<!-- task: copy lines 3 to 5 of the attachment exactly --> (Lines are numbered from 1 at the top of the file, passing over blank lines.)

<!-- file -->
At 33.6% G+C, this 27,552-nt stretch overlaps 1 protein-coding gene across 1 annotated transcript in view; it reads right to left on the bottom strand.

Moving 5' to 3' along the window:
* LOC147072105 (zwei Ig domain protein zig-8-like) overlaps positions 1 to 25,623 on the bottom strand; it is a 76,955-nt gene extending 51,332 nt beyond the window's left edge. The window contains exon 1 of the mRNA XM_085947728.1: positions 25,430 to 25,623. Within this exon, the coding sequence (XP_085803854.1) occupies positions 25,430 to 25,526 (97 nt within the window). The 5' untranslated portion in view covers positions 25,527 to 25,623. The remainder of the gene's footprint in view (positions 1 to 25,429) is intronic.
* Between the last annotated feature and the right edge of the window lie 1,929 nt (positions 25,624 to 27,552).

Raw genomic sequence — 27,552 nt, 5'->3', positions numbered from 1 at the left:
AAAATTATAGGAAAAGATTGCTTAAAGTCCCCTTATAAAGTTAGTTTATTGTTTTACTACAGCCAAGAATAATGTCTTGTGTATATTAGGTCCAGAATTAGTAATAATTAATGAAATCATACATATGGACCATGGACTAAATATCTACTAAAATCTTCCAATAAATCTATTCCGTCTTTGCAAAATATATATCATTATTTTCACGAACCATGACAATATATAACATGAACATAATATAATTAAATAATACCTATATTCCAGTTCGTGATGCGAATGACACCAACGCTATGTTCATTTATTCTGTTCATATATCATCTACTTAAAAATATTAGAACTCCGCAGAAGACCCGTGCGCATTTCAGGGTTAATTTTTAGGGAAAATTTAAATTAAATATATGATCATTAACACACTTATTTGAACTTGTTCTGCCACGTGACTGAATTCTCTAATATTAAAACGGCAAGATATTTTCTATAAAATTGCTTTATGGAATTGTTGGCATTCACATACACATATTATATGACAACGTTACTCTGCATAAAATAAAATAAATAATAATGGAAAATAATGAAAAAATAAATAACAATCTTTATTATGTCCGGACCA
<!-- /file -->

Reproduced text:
* LOC147072105 (zwei Ig domain protein zig-8-like) overlaps positions 1 to 25,623 on the bottom strand; it is a 76,955-nt gene extending 51,332 nt beyond the window's left edge. The window contains exon 1 of the mRNA XM_085947728.1: positions 25,430 to 25,623. Within this exon, the coding sequence (XP_085803854.1) occupies positions 25,430 to 25,526 (97 nt within the window). The 5' untranslated portion in view covers positions 25,527 to 25,623. The remainder of the gene's footprint in view (positions 1 to 25,429) is intronic.
* Between the last annotated feature and the right edge of the window lie 1,929 nt (positions 25,624 to 27,552).

Raw genomic sequence — 27,552 nt, 5'->3', positions numbered from 1 at the left: